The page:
Location: Insect Behavior and Biocontrol ResearchTitle: Assessing the use of wing morphometrics to identify fall armyworm (Lepidoptera: Noctuidae) host strains in field collections
Submitted to: Journal of Economic Entomology
Publication Type: Peer Reviewed Journal
Publication Acceptance Date: 12/2/2019
Publication Date: 12/27/2019
Citation: Nagoshi, K.I., Allan, S.A., Meagher Jr, R.L. 2019. Assessing the use of wing morphometrics to identify fall armyworm (Lepidoptera: Noctuidae) host strains in field collections. Journal of Economic Entomology. 113(2):800-807. https://doi.org/10.1093/jee/toz344.
Interpretive Summary: The fall armyworm, as a primary pest of corn in southeastern US, the Caribbean, South America and more recently in Africa, is comprised of two subpopulations known as rice and corn strains. These differ in host plant preferences as well as with biological traits and geographical distributions. Understanding the distribution and behaviors of these two strains is crucial to the management of this pest. Use of molecular markers for identifying strains of individual moths is effective, however is expensive and requires time. In this study, scientists at USDA/ARS, Center for Medical, Agricultural and Veterinary Entomology, Gainesville, Florida, examined moths captured in different crops to determine the relationship between host plant strain verified by molecular markers, host plants and morphological wing traits. While some morphological differences in wings were observed between host strains, the actual host plant was more important in determining morphological differences. These results confirm the importance of molecular typing for strain identification of this species.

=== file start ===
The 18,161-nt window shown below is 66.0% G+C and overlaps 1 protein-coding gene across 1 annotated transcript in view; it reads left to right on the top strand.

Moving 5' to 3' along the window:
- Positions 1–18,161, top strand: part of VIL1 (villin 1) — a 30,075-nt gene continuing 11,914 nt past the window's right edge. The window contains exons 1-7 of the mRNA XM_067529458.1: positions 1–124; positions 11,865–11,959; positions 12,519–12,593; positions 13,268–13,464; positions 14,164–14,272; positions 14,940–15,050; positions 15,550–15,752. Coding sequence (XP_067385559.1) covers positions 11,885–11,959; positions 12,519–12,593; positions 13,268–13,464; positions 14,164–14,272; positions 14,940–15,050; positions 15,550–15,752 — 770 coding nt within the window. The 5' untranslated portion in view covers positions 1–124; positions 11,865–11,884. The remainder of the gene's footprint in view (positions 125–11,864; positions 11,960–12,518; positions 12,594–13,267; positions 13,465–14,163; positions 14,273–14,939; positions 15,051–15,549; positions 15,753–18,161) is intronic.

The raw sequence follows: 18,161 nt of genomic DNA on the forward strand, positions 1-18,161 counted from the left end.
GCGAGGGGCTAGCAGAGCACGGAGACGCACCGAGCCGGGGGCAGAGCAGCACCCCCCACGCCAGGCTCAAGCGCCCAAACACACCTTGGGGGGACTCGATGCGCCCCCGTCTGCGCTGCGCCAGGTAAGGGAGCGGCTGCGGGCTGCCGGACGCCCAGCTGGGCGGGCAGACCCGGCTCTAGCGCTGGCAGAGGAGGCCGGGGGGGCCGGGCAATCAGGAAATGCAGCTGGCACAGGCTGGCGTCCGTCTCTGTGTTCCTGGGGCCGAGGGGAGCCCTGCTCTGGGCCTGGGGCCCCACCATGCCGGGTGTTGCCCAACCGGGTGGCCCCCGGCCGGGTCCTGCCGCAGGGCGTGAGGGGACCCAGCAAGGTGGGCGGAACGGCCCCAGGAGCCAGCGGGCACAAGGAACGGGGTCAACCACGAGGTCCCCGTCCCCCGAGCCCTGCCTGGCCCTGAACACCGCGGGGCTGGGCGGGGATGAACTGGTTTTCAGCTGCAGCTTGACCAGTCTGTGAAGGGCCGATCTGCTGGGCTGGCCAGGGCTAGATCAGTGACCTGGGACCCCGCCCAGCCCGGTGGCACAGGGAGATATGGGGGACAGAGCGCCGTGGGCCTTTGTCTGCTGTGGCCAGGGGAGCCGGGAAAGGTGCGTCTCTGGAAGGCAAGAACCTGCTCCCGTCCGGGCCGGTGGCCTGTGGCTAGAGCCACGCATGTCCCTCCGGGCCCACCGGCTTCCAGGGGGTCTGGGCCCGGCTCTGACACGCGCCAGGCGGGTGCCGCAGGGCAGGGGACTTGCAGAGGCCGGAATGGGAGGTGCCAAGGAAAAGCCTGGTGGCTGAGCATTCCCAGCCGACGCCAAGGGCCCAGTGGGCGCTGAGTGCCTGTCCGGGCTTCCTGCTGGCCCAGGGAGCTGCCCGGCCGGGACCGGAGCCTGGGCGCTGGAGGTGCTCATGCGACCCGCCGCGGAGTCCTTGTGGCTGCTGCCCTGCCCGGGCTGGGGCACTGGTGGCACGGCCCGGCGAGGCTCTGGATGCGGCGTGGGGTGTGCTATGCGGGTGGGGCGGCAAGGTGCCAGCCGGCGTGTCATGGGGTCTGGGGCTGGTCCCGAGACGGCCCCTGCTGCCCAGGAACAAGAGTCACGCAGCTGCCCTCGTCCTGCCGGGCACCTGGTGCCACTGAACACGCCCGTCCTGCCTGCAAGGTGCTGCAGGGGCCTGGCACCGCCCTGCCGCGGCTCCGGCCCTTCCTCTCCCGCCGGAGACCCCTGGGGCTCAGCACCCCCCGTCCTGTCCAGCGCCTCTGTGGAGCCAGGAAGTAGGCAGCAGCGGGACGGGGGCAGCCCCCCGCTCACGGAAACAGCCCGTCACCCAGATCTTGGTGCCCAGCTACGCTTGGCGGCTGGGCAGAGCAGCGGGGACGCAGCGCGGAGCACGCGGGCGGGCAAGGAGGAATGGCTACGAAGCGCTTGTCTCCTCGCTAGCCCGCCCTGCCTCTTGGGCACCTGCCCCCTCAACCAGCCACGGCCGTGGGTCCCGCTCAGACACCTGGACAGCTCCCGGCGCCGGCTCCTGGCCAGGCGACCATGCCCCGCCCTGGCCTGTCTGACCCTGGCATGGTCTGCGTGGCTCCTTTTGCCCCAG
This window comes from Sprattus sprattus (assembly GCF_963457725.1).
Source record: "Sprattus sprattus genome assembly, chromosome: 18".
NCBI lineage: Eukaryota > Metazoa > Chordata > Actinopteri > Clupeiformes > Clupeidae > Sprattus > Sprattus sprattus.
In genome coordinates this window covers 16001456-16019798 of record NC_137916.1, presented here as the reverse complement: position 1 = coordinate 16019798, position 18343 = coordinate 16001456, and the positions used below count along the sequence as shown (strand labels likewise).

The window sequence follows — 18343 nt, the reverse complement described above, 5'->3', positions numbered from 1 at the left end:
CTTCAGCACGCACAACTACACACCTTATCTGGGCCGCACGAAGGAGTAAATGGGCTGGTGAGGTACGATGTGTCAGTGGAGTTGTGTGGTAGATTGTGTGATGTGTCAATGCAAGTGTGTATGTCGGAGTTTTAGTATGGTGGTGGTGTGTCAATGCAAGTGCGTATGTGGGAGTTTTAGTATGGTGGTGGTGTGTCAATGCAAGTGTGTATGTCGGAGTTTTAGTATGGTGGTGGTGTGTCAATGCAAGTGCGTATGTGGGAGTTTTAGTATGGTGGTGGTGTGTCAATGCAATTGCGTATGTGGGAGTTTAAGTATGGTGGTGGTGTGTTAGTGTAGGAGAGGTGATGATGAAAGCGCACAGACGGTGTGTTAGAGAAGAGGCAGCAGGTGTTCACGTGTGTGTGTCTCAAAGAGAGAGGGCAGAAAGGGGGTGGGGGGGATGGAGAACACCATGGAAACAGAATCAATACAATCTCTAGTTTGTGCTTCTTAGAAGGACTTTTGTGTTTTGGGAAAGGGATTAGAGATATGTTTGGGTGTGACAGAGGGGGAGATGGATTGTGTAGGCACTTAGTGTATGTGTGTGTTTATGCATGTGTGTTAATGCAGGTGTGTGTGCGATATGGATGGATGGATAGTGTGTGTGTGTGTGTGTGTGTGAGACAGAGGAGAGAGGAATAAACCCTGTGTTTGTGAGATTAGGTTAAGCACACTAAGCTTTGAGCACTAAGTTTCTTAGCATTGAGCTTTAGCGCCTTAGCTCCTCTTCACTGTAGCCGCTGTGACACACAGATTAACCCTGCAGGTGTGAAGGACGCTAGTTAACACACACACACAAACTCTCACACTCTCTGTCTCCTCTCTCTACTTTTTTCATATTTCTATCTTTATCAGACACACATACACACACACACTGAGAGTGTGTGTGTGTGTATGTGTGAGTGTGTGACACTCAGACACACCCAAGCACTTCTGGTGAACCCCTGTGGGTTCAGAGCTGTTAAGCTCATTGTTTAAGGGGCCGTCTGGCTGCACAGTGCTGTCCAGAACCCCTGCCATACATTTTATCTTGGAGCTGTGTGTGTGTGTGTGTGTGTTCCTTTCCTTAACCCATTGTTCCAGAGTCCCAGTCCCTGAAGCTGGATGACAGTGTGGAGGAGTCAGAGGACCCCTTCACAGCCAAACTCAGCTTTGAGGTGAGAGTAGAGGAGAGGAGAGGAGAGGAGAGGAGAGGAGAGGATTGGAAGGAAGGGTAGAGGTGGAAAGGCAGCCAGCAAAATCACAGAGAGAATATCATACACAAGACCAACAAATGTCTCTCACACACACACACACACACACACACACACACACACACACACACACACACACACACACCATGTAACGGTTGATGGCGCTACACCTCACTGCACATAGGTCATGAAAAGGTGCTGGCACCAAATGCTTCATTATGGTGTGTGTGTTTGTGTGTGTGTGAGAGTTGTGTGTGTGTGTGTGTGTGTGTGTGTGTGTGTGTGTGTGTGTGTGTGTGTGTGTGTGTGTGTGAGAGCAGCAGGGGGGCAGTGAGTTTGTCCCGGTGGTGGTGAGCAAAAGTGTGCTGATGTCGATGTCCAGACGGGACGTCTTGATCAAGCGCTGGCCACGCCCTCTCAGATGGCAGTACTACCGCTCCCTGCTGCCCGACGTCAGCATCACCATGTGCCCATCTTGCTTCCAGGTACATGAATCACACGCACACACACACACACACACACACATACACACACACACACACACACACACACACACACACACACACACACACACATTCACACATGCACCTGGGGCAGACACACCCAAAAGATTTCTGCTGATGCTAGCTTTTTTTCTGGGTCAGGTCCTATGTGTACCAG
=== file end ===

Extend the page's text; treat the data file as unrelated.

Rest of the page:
Technical Abstract: The fall armyworm (Spodoptera frugiperda) (J. E. Smith) is a major pest of maize, sorghum, and cotton in the Western Hemisphere and has recently become established in parts of Africa and Asia. The species is capable of developing on of over 80 host plant species and thus has the potential of causing economic harm on a number of crops. A major contributor to this host range are two subpopulations historically called host strains that differ in their host specificity. Understanding the distribution and behaviors of these two strains is crucial to the management of this pest. A major difficulty in such studies is that the two strains have long been considered morphologically indistinguishable, with molecular markers the only reliable means of identification. Studies of fall armyworm in Colombia reported strain differences in wing morphology that potentially provide an alternative means of strain identification. This study tested whether a similar phenotypic difference was present in Florida populations using geometric morphometric analysis of 15 anatomical landmarks on the forewings of 182 specimens from three habitats associated with different host plants. Significant differences in wing size and shape were found between habitats and between strains, but not between strains within the same habitat. The data indicate that strain differences in wing phenotype are a secondary consequence of strain-biased host choice and therefore probably not a reliable indicator of strain identity in field populations.